It probably sounds like bullshit when we tell you that we were pretty isolated living in New York City in 1992.  We were.  Sure, lower Manhattan was burning with activity – CBGBs, Brownie’s, the Mercury Lounge, C-Squat, the Knitting Factory, even the goddam Wetlands – and Brooklyn was just starting to take off.  Up in the middle of the Bronx, though, things were dead.  Don’t get me wrong; hip-hop and meregue poured down Kingsbridge Hill and boomed off the apartment buildings all up and down the Grand Concourse.  But for those trying connect to the 90’s American Noise Rock Renaissance, Fordham Road was miles and miles away from any of it.


That said the two of us – Thad Calabrese and Justin Foley - knew things were different when we brought back a copy of Bolt Thrower’s “The IVth Crusade”.  Having grown up in mid-America, we were smart enough to avoid what we’d encountered of metal in high school.  We’d instead filled up our record shelves with nearly anything put out by Dischord, Touch and Go and AmRep.  But Bolt Thrower wasn’t hair spray or squealy guitar solos.  As the relentless double bass drum rained down from the turntable, we knew what we had to do.  It didn’t really matter that no one would ever hear it.  We needed more music like this but didn’t’ know where to find it.  So we decided we were the ones to make it.  And so we did.


Twenty years later, I have a new perspective on this music.  Sure, it sucks that it was made in the middle of no scene at all in a place where everyone around us thought we were best ignored.  But as the dedicated experiment done in isolation, we ended up with something that wasn’t specific to a musical time and place.  The antecedents are obvious – Big Black, Bolt Thrower, the Melvins.  But if there was anyone else combining those ingredients together I haven’t heard it.  And so the music still sounds odd, but it’s not dated.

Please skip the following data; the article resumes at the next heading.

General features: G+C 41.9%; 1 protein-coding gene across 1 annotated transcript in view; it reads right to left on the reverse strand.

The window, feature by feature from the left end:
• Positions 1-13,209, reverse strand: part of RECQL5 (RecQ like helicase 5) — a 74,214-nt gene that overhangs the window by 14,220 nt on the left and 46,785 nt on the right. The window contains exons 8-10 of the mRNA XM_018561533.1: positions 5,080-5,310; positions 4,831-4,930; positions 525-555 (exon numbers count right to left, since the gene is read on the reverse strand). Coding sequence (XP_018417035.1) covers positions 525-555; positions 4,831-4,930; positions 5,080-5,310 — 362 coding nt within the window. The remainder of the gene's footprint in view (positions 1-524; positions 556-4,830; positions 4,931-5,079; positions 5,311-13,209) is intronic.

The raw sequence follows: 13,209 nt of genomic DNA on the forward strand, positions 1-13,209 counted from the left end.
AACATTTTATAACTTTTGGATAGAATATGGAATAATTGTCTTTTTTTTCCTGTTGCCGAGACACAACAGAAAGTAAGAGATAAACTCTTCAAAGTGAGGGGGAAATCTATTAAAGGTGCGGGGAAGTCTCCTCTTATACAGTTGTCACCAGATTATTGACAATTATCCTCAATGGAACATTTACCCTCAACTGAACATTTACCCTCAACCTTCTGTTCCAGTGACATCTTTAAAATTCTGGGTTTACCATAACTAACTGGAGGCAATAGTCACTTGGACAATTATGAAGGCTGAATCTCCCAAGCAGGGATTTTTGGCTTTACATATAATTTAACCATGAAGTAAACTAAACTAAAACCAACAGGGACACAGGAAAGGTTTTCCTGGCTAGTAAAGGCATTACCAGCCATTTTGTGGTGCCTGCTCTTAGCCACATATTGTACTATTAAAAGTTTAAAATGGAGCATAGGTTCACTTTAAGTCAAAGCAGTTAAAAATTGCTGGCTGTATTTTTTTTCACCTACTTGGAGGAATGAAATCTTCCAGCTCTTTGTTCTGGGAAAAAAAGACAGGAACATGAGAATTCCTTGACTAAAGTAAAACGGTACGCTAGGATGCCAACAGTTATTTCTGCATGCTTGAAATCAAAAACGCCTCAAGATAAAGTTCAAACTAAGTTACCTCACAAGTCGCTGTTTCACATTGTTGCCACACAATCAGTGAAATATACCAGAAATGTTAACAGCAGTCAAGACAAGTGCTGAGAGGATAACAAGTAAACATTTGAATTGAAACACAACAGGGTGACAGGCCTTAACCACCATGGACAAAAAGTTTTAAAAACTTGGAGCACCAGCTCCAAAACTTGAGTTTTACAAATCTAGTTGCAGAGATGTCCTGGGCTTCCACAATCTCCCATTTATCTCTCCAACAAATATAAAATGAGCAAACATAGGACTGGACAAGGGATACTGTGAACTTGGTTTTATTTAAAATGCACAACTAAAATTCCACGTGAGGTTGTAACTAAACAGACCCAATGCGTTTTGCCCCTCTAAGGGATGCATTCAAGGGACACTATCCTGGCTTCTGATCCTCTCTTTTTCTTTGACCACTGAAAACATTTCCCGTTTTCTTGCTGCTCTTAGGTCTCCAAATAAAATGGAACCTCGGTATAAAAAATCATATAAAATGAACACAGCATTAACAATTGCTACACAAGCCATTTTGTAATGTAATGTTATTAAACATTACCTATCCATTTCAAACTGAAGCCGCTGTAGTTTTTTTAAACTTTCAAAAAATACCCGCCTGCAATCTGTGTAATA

These ten songs were the second and better half of the Polonium output.  On break from writing an Austerity Program record, I took the time to re-record them over a year or so.  We’re not going to tour on it.  We’re not doing interviews about it.  You can see the promo materials-  that’s it.  But it feels good to give these songs to the world in a way we never would have expected nearly a quarter decade ago.  The goal of Polonium was always simpler than the band that followed it and you can hear it here – it’s music that conveys power.  I still feel like we were true to our inspiration with this band and I guess we’ll see now whether or not anyone else hears that, too.


- Justin Foley, 2/7/16